Oxyaenids lost flexibility in their limbs as they got larger, this was first noted by Osborn back in 1900, Patriofelis has much more rigid forelimbs than Oxyaena and flatter almost hoof-like claws so it's not an stretch to think Sarkastodon went further along that path of limbs useless for prey capture.
CMNH 63802 is from the Alaskan peninsula based on it being referred to U. arctos gyas in older publications, but supposedly peninsular and Kodiak island brown bears are genetically indistinguishable.
By convention Y is the dependent variable, the result of the equation, in that publication X is the weight instead of Y because the equations are meant to find out how long the bones "should be" at a given weight, so it is reversed.
Yeah, you are supposed to get mean values from your results, this is so proportional differences among taxa can be "averaged out" as much as possible, so, just because you are getting higher numbers with average cave bear humeri than the huge brown bear femur, doesn't mean that average cave bears were larger than it, if that huge brown bear had similar proportions to 63802, then its own humerus must have been almost 490mm long and getting an estimate of almost 800kg. Still, I do have my caveats with using those equations by Christiansen, I have good reasons to believe his largest individual was obese and has odd proportions, being that the reason why the humerus estimates are so high absolutely and relative to the femur ones.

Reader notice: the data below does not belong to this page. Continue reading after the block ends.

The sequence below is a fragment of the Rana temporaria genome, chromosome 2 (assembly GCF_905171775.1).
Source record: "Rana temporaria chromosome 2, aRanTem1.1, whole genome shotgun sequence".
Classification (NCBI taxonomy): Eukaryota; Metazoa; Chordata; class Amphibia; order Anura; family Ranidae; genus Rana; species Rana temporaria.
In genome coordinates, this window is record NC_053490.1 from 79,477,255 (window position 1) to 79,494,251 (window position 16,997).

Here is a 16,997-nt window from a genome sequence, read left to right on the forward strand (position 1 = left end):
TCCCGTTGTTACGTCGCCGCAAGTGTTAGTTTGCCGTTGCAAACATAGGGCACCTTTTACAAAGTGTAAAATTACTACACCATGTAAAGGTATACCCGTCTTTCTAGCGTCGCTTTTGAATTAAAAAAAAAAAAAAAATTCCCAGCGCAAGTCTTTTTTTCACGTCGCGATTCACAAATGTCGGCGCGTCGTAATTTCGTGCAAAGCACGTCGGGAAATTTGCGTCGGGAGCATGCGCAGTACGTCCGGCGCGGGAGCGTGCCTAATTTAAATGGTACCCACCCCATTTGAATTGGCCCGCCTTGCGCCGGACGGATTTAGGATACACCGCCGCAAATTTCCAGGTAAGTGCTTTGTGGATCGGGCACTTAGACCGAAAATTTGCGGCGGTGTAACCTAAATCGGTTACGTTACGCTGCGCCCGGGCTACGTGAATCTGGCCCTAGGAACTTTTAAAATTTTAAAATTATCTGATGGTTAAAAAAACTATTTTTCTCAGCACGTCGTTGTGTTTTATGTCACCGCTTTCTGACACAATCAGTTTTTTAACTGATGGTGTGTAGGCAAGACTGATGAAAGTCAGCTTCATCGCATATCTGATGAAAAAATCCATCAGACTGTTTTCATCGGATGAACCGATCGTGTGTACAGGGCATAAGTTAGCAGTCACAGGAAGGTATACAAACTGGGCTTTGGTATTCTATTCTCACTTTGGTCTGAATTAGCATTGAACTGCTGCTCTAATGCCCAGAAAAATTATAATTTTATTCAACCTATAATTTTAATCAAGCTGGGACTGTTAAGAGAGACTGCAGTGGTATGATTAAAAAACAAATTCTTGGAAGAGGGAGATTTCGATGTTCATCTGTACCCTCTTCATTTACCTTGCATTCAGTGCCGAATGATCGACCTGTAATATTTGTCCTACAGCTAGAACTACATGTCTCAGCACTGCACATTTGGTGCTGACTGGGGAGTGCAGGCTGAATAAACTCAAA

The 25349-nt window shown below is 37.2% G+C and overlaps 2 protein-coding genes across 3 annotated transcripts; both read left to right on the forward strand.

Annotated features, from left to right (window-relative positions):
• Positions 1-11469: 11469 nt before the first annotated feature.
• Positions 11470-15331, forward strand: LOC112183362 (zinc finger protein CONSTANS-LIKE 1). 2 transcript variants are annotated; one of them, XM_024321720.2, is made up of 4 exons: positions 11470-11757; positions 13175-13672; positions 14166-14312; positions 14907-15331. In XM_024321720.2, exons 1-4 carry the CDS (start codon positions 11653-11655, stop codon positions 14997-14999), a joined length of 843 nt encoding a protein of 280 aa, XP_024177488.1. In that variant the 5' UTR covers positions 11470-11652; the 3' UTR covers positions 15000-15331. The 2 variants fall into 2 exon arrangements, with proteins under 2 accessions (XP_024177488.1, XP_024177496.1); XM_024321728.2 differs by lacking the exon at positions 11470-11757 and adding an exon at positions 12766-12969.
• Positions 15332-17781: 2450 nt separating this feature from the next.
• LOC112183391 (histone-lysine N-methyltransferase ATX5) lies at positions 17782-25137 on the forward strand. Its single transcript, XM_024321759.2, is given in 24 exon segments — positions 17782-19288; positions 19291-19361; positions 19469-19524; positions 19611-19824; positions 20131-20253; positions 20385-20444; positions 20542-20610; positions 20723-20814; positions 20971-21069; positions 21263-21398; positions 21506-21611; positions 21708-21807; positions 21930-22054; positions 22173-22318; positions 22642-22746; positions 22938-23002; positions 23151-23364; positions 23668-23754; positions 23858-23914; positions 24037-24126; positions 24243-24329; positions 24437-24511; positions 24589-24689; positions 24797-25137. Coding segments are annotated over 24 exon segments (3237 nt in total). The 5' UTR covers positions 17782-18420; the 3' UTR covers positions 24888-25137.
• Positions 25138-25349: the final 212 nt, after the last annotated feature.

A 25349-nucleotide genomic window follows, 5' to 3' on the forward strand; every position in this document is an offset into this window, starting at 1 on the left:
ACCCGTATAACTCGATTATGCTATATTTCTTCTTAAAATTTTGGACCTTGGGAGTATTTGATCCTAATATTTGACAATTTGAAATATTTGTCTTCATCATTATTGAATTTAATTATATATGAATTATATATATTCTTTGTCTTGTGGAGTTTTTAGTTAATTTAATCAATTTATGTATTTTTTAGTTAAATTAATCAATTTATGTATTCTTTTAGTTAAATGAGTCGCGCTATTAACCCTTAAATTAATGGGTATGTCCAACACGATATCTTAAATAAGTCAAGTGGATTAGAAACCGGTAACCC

That Italian humerus, that's 30% larger than second place and it wasn't even acknowledged, which makes me think scale bars are to blame again.
As for that brown bear skeleton, it resembles Mauricio Anton's art, it might be his, as far as I can verify the proportions are ok too. What do you mean by superfluous? it doesn't seem particularly big?